Mink, goshawks and other predators likely kill some ducklings, but probably a greater proportion of harlequin young fall victim to cold weather or high water. Raging streams do not bother the adults, however, thanks to swimming skills that sometimes seem almost fishlike. For them, no torrent is too turbulent. "Harlequins routinely navigate rapids--with water spraying and foam flying--that few kayakers would ever enter," says Ashley.

The duck even feeds in the seething current, diving to force its way to the stream bottom. With wings held tight against its body and feet pumping rearward like propellers, the bird noses troutlike from rock to rock, searching for aquatic insects to eat. Meanwhile, the water churns around it. "It must be like swimming in a washing machine," says Ashley. After 20 or 30 seconds, the harlequin bobs to the surface for air, then dives again.

For adults, the swift current provides the best defense against most dangers. When threatened, a harlequin simply swims into the watery maelstrom and is swept downstream to safety. On the relatively rare occasions when stream-dwelling harlequins fly, they remain low and follow the stream's every twist and turn.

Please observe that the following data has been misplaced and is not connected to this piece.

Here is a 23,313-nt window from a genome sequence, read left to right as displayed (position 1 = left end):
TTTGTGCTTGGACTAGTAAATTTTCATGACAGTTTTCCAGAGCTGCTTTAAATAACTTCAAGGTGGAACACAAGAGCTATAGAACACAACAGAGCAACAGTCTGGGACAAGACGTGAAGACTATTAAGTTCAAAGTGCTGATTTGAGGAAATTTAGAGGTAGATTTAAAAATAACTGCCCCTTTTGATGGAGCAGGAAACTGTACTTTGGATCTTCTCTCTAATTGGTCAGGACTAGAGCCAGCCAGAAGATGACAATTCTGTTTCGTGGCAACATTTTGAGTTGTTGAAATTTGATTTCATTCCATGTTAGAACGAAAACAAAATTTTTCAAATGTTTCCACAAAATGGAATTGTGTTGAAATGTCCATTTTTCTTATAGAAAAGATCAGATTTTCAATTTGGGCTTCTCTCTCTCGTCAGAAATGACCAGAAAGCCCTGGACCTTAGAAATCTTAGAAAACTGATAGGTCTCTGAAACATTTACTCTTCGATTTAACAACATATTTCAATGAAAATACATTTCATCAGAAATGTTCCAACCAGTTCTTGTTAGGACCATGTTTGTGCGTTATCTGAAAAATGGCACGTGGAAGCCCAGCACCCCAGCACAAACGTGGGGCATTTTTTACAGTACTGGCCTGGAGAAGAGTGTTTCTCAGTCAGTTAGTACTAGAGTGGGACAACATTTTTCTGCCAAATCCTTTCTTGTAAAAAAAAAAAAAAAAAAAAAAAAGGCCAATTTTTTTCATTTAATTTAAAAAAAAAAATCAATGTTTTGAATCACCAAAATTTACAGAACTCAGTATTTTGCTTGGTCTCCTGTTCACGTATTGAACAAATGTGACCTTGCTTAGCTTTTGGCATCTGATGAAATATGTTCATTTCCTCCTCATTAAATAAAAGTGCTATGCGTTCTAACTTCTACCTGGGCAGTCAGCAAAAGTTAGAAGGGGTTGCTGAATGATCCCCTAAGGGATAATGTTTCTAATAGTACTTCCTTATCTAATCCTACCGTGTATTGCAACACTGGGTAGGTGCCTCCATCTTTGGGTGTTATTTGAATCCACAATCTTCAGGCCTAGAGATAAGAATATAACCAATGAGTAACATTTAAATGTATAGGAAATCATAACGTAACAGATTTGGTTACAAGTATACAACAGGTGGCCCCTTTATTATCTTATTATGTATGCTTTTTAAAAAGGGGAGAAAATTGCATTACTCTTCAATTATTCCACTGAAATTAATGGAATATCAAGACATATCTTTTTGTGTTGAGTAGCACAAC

Practicing in quiet backwaters, young harlequins soon become adept at negotiating tricky currents. Before they learn to fly, however, their mother may return to the coast, leaving the youngsters to fend--and navigate--for themselves. "Some hormonal urge must tell the female to migrate now!" speculates Cassirer. "Fortunately, the young somehow know where to go when they later learn to fly." The prevailing theory holds that hens (and the males before them) must return to the coast before their annual molt renders them flightless.